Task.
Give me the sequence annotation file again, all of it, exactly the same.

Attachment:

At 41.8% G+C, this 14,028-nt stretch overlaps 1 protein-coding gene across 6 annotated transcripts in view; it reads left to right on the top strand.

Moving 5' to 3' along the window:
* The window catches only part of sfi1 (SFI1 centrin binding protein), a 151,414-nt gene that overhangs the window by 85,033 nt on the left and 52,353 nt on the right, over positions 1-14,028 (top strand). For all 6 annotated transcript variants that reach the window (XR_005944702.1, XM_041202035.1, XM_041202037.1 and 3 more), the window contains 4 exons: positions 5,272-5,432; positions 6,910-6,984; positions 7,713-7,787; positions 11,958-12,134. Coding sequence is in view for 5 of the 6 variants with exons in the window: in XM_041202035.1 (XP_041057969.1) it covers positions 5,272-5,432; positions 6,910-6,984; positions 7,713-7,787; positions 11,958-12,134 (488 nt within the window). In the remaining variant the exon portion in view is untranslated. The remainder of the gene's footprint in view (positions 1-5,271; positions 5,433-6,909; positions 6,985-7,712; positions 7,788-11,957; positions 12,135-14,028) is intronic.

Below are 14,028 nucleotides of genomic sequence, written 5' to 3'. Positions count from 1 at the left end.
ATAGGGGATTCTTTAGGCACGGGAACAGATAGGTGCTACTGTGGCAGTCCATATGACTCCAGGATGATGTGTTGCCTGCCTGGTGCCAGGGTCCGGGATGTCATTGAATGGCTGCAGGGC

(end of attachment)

At 41.8% G+C, this 14,028-nt stretch overlaps 1 protein-coding gene across 6 annotated transcripts in view; it reads left to right on the top strand.

Moving 5' to 3' along the window:
* The window catches only part of sfi1 (SFI1 centrin binding protein), a 151,414-nt gene that overhangs the window by 85,033 nt on the left and 52,353 nt on the right, over positions 1-14,028 (top strand). For all 6 annotated transcript variants that reach the window (XR_005944702.1, XM_041202035.1, XM_041202037.1 and 3 more), the window contains 4 exons: positions 5,272-5,432; positions 6,910-6,984; positions 7,713-7,787; positions 11,958-12,134. Coding sequence is in view for 5 of the 6 variants with exons in the window: in XM_041202035.1 (XP_041057969.1) it covers positions 5,272-5,432; positions 6,910-6,984; positions 7,713-7,787; positions 11,958-12,134 (488 nt within the window). In the remaining variant the exon portion in view is untranslated. The remainder of the gene's footprint in view (positions 1-5,271; positions 5,433-6,909; positions 6,985-7,712; positions 7,788-11,957; positions 12,135-14,028) is intronic.

Below are 14,028 nucleotides of genomic sequence, written 5' to 3'. Positions count from 1 at the left end.
ATAGGGGATTCTTTAGGCACGGGAACAGATAGGTGCTACTGTGGCAGTCCATATGACTCCAGGATGATGTGTTGCCTGCCTGGTGCCAGGGTCCGGGATGTCATTGAATGGCTGCAGGGC